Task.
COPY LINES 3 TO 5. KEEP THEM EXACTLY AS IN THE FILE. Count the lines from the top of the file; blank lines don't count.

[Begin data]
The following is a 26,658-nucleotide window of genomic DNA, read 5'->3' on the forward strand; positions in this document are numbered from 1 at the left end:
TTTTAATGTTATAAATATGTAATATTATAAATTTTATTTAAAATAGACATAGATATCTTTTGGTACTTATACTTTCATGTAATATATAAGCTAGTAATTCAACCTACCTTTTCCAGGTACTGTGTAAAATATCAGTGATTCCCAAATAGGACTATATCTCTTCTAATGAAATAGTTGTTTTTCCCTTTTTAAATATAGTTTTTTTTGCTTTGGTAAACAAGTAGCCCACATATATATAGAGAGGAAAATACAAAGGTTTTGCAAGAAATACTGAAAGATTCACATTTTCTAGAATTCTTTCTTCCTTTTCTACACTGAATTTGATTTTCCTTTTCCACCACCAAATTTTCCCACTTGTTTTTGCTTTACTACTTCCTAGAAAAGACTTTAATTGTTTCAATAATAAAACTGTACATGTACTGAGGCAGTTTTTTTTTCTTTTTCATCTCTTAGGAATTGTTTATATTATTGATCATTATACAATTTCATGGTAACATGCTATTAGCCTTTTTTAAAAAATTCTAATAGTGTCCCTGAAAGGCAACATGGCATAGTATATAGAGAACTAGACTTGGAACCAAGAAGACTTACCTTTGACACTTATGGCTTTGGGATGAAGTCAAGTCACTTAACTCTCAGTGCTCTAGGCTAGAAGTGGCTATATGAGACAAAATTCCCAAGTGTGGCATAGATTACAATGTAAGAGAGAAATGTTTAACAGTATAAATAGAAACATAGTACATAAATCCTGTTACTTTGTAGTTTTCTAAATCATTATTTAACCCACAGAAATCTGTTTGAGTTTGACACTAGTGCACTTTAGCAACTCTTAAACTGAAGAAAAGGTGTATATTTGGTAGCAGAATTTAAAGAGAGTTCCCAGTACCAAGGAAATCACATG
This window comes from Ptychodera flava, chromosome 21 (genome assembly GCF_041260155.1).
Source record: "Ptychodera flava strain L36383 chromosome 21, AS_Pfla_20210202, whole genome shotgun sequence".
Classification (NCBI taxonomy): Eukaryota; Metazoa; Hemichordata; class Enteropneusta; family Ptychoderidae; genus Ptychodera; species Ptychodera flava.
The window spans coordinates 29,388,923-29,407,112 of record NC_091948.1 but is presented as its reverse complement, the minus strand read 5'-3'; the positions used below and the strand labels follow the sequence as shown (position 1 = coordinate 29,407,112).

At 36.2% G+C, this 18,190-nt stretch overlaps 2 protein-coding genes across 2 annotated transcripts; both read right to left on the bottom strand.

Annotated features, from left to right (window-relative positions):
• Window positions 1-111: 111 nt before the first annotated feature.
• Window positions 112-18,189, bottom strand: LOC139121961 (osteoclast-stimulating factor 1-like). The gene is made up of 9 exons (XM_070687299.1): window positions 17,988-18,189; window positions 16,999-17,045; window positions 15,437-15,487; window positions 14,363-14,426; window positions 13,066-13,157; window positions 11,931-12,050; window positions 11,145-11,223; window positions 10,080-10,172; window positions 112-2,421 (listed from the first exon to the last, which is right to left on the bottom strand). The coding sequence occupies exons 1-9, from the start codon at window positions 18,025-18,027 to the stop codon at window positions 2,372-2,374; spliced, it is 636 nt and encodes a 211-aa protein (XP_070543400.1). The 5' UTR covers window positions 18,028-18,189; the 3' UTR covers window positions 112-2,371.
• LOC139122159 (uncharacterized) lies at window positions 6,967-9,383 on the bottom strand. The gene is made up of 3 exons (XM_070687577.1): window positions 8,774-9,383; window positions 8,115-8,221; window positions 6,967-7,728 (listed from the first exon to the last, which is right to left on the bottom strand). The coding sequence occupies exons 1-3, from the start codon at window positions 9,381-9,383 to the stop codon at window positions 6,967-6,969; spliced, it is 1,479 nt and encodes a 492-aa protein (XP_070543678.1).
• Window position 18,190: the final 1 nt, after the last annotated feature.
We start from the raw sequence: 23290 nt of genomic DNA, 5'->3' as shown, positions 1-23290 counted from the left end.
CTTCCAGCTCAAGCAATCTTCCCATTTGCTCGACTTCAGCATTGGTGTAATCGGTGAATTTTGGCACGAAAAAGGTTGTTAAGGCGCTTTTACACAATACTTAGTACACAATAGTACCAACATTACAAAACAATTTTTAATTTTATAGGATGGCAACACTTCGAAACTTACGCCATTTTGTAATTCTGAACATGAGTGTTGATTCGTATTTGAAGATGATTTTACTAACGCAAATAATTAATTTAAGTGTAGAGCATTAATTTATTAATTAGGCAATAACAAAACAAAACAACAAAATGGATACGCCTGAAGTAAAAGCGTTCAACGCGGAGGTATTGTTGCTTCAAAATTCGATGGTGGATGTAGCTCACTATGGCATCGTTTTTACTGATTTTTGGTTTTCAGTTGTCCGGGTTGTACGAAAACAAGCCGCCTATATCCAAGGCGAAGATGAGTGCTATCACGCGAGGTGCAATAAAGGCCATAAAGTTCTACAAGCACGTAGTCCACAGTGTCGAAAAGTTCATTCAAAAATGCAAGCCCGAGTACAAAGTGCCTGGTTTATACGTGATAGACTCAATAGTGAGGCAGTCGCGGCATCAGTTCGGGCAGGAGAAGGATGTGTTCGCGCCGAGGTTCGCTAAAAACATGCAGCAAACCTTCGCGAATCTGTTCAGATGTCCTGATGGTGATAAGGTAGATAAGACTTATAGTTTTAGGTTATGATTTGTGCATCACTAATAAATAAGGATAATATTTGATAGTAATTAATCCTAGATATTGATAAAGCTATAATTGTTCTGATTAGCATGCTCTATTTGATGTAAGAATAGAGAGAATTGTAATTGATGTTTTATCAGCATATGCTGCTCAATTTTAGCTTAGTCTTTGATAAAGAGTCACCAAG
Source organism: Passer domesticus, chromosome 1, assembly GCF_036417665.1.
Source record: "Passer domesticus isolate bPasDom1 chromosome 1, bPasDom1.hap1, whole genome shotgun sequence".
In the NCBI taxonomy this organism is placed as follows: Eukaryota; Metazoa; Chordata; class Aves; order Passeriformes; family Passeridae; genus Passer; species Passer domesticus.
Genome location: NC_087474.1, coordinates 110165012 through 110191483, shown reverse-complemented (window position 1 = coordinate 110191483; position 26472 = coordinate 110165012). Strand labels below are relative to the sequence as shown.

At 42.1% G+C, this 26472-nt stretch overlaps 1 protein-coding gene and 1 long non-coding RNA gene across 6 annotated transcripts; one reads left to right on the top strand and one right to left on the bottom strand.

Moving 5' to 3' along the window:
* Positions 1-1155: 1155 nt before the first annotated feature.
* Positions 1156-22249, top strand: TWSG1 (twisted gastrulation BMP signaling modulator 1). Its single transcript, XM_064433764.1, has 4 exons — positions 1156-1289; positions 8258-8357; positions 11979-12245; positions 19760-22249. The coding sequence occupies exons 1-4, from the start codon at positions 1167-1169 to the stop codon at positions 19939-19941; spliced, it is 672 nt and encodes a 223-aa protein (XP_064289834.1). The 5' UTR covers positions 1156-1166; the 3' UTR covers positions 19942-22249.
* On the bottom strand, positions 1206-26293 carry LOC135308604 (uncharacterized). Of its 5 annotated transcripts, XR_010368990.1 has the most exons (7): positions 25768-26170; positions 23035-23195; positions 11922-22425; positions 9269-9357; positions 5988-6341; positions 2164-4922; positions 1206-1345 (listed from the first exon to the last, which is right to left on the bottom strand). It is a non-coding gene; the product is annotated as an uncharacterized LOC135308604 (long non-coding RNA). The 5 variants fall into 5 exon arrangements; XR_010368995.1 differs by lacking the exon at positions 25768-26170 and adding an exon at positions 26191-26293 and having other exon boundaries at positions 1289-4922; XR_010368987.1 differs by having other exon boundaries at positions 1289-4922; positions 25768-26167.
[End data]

This window comes from Ptychodera flava, chromosome 21 (genome assembly GCF_041260155.1).
Source record: "Ptychodera flava strain L36383 chromosome 21, AS_Pfla_20210202, whole genome shotgun sequence".
Classification (NCBI taxonomy): Eukaryota; Metazoa; Hemichordata; class Enteropneusta; family Ptychoderidae; genus Ptychodera; species Ptychodera flava.